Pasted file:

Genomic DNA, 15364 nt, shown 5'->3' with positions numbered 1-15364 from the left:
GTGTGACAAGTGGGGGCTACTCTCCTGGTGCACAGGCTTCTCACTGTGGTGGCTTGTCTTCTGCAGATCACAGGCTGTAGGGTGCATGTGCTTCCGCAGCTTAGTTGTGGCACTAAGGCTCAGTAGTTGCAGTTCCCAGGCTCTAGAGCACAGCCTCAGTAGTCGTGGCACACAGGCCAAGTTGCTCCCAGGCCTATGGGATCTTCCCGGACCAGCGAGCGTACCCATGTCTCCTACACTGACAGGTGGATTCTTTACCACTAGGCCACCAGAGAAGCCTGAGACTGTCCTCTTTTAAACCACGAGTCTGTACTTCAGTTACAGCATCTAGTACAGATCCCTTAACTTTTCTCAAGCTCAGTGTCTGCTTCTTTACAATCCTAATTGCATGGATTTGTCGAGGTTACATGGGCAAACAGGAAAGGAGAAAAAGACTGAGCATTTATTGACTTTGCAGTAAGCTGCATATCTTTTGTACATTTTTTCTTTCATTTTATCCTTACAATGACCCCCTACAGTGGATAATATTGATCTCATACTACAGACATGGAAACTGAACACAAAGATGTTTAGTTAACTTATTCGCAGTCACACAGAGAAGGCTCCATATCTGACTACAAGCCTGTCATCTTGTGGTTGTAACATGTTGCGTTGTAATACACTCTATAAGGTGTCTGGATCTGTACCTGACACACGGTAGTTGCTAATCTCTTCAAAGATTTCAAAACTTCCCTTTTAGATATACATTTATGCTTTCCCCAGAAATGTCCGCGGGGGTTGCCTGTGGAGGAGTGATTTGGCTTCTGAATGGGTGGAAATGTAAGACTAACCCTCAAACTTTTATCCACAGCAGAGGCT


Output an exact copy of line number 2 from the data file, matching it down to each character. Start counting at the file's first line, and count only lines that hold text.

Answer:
GTGTGACAAGTGGGGGCTACTCTCCTGGTGCACAGGCTTCTCACTGTGGTGGCTTGTCTTCTGCAGATCACAGGCTGTAGGGTGCATGTGCTTCCGCAGCTTAGTTGTGGCACTAAGGCTCAGTAGTTGCAGTTCCCAGGCTCTAGAGCACAGCCTCAGTAGTCGTGGCACACAGGCCAAGTTGCTCCCAGGCCTATGGGATCTTCCCGGACCAGCGAGCGTACCCATGTCTCCTACACTGACAGGTGGATTCTTTACCACTAGGCCACCAGAGAAGCCTGAGACTGTCCTCTTTTAAACCACGAGTCTGTACTTCAGTTACAGCATCTAGTACAGATCCCTTAACTTTTCTCAAGCTCAGTGTCTGCTTCTTTACAATCCTAATTGCATGGATTTGTCGAGGTTACATGGGCAAACAGGAAAGGAGAAAAAGACTGAGCATTTATTGACTTTGCAGTAAGCTGCATATCTTTTGTACATTTTTTCTTTCATTTTATCCTTACAATGACCCCCTACAGTGGATAATATTGATCTCATACTACAGACATGGAAACTGAACACAAAGATGTTTAGTTAACTTATTCGCAGTCACACAGAGAAGGCTCCATATCTGACTACAAGCCTGTCATCTTGTGGTTGTAACATGTTGCGTTGTAATACACTCTATAAGGTGTCTGGATCTGTACCTGACACACGGTAGTTGCTAATCTCTTCAAAGATTTCAAAACTTCCCTTTTAGATATACATTTATGCTTTCCCCAGAAATGTCCGCGGGGGTTGCCTGTGGAGGAGTGATTTGGCTTCTGAATGGGTGGAAATGTAAGACTAACCCTCAAACTTTTATCCACAGCAGAGGCT